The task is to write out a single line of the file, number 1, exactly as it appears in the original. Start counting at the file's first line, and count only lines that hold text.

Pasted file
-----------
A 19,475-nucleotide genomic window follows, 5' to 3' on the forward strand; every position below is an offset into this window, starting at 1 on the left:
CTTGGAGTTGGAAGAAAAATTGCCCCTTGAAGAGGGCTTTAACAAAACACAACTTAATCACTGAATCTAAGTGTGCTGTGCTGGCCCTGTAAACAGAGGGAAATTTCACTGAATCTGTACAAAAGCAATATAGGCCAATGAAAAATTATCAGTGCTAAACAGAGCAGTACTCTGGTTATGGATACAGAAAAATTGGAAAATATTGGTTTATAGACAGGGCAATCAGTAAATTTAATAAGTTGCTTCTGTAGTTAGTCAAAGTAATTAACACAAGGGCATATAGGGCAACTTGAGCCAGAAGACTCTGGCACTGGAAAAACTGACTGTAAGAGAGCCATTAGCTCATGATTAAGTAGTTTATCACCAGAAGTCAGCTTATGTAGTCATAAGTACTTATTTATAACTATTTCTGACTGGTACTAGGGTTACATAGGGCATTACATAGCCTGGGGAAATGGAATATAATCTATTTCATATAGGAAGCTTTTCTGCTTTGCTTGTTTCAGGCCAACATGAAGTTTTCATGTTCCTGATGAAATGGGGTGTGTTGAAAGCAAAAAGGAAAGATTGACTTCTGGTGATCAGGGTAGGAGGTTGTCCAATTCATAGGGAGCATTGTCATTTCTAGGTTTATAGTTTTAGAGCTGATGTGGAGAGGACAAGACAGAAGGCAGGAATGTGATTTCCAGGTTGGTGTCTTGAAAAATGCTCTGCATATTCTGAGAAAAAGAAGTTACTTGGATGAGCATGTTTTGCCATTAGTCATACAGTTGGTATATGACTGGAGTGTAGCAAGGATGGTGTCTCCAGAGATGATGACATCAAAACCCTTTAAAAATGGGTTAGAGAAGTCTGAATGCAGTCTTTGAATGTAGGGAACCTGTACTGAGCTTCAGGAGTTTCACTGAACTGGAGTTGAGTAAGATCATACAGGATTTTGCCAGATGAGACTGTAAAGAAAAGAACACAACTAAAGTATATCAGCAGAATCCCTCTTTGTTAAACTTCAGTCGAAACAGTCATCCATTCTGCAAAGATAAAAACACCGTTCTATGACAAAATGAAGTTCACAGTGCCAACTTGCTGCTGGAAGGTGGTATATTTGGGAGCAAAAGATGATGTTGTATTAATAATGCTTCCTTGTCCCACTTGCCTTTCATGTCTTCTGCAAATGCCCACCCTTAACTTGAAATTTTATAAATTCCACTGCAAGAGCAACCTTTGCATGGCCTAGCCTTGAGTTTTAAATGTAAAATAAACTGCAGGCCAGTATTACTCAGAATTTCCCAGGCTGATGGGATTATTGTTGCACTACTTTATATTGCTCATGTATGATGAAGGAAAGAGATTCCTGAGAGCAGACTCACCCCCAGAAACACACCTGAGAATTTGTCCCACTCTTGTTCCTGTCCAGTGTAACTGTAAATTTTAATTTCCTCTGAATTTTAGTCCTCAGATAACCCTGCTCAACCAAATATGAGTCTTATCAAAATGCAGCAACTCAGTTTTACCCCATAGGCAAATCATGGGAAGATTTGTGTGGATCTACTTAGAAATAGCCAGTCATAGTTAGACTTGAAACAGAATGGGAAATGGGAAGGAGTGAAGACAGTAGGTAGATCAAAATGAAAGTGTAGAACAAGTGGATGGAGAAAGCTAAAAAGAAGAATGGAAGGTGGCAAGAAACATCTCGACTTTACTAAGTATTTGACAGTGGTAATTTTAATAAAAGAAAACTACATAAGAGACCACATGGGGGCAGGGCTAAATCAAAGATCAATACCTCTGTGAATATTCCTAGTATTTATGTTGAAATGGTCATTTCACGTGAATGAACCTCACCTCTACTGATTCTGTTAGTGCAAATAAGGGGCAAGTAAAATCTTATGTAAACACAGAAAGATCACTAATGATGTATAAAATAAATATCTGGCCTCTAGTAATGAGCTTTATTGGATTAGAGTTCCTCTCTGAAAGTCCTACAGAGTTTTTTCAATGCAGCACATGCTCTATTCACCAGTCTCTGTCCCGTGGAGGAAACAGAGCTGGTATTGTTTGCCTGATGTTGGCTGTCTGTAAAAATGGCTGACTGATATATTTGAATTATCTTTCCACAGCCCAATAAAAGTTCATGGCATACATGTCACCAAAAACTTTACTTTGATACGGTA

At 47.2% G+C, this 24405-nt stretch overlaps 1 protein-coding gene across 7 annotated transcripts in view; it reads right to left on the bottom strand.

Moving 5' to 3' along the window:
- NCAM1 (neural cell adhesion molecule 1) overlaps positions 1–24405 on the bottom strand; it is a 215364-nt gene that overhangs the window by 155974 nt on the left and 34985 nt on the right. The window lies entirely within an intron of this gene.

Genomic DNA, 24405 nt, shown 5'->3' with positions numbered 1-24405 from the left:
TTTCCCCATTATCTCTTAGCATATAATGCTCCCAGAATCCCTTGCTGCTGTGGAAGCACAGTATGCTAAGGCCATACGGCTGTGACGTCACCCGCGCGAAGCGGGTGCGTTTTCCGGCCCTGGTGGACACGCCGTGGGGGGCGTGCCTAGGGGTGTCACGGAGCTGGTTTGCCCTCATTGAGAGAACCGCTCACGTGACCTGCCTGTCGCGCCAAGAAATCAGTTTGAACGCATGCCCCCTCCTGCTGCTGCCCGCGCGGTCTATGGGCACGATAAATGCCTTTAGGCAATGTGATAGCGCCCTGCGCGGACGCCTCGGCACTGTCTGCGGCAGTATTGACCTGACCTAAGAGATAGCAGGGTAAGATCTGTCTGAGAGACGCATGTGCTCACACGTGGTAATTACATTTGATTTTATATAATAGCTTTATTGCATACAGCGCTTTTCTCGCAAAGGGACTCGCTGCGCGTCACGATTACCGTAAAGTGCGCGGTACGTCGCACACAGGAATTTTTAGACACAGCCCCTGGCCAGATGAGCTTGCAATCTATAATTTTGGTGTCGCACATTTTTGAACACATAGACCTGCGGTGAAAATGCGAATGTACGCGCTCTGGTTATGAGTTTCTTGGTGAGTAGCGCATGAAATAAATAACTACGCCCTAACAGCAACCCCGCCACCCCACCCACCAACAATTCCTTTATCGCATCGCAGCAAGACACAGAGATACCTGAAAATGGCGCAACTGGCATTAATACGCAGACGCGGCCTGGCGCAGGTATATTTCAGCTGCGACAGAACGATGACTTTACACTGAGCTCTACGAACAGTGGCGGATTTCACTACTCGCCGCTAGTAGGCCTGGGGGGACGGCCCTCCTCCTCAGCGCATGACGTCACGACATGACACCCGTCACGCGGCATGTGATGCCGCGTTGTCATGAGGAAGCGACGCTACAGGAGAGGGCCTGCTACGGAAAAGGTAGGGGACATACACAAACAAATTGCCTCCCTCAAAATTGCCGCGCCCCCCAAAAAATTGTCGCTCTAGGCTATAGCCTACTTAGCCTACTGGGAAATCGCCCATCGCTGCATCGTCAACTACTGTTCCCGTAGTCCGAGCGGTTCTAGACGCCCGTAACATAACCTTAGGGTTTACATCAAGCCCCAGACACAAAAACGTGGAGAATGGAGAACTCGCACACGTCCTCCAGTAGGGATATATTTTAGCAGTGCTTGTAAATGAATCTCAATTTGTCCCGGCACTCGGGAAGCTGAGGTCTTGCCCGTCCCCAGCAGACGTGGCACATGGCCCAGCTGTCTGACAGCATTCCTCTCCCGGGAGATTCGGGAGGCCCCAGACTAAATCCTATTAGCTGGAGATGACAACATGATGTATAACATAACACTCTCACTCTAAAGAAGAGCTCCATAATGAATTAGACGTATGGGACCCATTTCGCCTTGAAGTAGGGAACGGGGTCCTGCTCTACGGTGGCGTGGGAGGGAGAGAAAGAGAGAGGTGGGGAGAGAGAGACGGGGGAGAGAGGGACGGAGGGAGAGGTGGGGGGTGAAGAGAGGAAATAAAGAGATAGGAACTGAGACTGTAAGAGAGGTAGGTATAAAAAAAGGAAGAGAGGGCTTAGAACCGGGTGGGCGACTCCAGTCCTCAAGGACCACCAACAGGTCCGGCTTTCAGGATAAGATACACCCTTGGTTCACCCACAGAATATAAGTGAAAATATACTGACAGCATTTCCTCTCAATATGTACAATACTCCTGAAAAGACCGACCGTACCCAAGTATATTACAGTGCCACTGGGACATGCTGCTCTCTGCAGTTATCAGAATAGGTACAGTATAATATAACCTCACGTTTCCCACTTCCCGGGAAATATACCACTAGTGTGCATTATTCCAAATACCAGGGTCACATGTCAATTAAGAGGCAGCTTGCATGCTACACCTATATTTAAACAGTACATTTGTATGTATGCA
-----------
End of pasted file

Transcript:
A 19,475-nucleotide genomic window follows, 5' to 3' on the forward strand; every position below is an offset into this window, starting at 1 on the left: